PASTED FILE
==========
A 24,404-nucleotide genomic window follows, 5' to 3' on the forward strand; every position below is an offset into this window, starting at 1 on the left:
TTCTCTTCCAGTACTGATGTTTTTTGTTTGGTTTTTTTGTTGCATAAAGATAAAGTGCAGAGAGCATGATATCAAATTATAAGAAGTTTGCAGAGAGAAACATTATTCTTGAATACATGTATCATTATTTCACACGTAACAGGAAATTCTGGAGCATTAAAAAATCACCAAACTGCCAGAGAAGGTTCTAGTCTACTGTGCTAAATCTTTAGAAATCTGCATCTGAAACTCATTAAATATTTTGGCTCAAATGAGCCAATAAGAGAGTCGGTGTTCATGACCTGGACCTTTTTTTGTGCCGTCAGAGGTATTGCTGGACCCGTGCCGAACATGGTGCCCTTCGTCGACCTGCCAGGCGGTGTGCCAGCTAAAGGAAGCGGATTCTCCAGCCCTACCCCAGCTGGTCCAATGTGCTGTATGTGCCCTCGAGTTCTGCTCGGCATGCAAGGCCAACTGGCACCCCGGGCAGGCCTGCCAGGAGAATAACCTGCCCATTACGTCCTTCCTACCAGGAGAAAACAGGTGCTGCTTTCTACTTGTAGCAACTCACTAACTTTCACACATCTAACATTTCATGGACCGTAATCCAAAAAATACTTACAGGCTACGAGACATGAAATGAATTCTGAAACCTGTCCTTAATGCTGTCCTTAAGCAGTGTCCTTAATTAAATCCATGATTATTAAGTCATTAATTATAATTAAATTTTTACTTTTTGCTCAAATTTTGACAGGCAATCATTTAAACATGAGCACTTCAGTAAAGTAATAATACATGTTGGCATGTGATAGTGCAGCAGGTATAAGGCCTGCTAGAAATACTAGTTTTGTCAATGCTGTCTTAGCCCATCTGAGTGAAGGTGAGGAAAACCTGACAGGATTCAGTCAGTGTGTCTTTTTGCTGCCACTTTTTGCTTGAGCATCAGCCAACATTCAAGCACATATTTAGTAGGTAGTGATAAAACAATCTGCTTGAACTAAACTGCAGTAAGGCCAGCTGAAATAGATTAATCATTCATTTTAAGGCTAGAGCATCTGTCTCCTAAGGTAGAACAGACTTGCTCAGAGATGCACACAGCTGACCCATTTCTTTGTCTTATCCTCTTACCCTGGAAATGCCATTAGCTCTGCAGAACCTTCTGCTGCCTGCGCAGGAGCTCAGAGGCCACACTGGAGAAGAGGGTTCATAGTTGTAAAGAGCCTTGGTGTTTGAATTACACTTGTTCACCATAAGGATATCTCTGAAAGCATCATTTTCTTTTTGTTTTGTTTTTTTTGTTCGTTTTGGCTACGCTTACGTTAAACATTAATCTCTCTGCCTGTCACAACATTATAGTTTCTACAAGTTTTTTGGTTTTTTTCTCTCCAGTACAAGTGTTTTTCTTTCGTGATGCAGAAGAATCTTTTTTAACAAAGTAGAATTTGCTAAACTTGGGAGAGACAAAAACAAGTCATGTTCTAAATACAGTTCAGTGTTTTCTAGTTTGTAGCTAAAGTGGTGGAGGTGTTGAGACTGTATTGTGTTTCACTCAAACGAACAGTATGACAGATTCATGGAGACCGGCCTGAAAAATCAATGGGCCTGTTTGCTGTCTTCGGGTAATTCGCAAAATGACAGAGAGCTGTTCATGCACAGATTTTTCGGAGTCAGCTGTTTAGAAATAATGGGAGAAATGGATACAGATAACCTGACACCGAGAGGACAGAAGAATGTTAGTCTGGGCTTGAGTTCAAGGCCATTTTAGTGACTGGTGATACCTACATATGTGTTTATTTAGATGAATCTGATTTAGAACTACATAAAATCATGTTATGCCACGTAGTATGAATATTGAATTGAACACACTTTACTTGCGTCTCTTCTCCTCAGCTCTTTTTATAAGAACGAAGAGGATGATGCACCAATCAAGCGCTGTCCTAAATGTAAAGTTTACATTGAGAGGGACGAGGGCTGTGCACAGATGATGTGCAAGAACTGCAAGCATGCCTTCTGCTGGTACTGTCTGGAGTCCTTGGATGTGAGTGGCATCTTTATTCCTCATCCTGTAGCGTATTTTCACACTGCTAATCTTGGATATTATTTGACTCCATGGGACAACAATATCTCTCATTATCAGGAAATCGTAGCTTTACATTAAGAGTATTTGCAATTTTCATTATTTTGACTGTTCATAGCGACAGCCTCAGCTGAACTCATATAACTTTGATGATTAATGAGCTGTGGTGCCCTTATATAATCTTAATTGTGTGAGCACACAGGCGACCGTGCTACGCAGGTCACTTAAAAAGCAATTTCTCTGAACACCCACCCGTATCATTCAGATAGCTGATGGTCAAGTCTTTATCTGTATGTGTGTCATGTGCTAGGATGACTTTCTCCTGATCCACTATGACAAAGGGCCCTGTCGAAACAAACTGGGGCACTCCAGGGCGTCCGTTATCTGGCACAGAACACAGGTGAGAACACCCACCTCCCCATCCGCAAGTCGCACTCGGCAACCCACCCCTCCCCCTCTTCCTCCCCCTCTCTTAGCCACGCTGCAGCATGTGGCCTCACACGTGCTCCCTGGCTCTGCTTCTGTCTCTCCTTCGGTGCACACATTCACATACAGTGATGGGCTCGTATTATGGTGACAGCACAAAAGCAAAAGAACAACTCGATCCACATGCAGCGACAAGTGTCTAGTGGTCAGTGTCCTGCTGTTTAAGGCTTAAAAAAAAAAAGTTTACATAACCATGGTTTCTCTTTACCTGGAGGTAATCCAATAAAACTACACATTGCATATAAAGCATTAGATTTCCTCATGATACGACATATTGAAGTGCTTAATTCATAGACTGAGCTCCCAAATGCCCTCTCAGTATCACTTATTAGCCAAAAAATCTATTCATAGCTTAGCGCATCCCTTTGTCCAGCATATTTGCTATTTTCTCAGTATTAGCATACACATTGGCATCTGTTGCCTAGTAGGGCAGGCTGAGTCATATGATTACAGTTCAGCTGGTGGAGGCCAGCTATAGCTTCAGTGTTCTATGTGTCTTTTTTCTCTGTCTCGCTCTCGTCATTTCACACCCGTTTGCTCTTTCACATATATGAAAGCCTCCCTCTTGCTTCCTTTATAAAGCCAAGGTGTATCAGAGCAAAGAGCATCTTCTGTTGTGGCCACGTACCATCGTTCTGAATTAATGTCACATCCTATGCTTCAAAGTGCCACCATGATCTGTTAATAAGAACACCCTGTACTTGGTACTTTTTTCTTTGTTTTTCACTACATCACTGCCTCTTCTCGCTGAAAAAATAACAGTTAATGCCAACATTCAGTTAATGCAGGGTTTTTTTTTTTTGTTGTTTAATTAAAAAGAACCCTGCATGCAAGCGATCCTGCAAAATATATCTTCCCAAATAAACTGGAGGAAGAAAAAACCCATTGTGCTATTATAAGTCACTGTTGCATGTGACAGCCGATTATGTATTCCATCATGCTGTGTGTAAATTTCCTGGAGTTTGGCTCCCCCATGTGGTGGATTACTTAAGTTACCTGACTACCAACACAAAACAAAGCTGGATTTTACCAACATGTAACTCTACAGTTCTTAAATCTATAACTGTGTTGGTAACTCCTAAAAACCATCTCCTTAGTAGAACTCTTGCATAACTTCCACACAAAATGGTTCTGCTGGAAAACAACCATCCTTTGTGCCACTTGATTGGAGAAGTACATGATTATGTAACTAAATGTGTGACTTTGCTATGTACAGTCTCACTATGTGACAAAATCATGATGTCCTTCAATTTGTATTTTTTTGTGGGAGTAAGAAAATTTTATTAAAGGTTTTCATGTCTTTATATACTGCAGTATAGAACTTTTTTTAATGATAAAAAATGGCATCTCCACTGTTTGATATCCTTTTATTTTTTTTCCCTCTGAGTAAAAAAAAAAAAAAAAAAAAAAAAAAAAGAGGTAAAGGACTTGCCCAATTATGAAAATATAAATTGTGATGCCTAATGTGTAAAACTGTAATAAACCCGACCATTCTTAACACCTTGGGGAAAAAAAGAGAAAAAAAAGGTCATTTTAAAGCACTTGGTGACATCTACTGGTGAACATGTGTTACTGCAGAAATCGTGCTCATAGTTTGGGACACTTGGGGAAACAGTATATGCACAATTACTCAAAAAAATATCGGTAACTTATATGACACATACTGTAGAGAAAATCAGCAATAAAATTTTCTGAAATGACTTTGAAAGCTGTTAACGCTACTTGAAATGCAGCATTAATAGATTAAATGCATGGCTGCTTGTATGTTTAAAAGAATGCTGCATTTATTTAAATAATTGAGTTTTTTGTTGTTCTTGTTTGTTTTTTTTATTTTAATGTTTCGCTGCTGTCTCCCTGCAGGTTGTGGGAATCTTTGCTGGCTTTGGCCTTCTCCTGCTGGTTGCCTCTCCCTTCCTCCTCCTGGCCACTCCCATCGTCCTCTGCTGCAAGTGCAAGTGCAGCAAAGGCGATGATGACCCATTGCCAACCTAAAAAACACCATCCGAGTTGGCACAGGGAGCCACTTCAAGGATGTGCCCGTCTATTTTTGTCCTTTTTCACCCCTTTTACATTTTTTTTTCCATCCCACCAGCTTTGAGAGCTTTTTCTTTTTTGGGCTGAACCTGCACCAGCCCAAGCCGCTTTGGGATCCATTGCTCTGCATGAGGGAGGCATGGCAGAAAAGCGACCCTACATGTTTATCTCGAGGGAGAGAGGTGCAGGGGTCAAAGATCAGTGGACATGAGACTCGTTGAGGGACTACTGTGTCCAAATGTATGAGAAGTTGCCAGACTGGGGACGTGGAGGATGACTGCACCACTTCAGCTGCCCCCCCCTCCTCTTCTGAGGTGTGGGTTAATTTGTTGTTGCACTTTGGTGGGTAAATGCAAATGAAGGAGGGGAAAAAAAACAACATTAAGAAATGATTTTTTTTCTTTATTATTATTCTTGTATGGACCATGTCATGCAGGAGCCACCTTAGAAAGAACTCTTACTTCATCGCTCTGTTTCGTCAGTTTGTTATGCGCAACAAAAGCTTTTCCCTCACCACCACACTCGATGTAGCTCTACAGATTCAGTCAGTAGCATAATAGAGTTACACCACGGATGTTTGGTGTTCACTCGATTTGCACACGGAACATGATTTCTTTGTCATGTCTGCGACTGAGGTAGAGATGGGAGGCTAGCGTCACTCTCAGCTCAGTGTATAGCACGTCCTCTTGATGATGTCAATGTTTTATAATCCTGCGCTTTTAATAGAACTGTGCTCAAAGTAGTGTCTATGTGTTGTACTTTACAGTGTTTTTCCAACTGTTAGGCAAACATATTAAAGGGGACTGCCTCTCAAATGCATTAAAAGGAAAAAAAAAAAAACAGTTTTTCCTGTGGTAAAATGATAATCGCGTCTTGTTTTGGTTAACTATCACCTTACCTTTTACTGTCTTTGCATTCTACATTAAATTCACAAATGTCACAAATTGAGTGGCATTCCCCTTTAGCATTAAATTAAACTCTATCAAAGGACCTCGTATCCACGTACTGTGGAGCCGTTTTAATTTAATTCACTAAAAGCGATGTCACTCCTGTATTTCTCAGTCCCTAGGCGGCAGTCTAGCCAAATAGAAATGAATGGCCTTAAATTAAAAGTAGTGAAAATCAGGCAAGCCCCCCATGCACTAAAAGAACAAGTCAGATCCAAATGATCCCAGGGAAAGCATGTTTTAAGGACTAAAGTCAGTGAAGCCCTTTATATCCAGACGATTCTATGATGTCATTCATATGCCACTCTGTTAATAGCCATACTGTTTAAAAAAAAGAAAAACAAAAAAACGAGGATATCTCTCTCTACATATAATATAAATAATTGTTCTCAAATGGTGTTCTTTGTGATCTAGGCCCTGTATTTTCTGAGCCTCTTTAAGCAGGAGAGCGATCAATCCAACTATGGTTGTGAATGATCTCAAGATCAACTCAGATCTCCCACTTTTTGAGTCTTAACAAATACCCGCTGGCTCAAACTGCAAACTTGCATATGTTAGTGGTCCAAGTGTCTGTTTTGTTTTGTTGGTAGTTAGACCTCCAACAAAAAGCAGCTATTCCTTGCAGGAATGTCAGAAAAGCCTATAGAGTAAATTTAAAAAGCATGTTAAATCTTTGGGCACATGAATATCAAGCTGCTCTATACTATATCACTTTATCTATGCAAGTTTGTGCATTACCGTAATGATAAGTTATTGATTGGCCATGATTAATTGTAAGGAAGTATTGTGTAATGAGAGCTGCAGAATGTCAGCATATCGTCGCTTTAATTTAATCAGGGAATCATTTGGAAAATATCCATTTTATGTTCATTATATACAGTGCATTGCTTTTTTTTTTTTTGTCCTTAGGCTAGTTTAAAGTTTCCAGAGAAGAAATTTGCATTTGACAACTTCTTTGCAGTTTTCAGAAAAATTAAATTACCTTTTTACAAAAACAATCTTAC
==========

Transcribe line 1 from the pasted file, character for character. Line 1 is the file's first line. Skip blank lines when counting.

A 24,404-nucleotide genomic window follows, 5' to 3' on the forward strand; every position below is an offset into this window, starting at 1 on the left: